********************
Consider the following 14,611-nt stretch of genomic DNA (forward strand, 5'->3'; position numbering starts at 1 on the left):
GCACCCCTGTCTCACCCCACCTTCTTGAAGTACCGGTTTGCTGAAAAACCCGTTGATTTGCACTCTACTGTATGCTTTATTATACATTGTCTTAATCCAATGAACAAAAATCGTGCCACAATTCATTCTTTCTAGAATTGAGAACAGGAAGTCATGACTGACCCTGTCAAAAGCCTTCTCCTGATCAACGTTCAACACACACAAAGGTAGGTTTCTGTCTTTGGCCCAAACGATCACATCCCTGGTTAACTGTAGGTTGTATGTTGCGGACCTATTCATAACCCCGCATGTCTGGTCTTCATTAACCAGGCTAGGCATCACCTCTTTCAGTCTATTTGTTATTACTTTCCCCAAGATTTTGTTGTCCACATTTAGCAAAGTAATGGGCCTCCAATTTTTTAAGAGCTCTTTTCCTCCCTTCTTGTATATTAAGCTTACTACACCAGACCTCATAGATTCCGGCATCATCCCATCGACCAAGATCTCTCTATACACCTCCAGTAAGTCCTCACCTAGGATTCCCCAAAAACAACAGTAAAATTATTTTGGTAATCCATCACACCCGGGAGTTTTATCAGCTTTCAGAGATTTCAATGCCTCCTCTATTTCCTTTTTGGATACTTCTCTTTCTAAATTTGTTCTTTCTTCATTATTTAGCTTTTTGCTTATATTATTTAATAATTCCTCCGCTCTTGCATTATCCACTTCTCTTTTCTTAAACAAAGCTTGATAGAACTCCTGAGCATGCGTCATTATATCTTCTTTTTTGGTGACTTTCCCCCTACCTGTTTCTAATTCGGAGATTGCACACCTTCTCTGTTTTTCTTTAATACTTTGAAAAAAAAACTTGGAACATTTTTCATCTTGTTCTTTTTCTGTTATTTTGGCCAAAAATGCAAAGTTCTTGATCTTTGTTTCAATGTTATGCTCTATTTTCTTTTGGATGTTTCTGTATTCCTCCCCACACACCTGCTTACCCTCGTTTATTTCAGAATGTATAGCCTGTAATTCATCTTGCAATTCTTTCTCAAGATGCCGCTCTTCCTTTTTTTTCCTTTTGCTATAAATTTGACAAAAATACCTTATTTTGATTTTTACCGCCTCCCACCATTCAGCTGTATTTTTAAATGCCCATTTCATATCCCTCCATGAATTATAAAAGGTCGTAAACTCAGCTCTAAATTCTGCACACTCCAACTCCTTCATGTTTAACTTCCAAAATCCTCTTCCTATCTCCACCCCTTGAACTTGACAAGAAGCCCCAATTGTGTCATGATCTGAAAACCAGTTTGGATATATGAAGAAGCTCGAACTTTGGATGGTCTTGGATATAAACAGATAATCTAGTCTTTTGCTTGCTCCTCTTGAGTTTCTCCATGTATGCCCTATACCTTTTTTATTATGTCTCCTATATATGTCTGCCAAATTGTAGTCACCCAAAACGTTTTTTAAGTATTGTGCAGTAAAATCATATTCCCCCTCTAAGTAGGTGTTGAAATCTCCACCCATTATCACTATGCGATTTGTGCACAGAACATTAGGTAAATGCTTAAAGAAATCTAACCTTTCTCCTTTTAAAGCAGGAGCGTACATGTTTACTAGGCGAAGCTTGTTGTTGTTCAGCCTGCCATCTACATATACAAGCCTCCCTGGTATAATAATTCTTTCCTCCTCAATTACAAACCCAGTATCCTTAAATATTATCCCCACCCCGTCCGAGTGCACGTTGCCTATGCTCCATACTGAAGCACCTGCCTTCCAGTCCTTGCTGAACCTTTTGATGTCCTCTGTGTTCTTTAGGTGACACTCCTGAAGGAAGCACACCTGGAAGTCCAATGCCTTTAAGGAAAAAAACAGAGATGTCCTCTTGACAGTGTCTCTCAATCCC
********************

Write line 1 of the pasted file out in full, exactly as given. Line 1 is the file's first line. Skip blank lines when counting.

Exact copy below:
Consider the following 14,611-nt stretch of genomic DNA (forward strand, 5'->3'; position numbering starts at 1 on the left):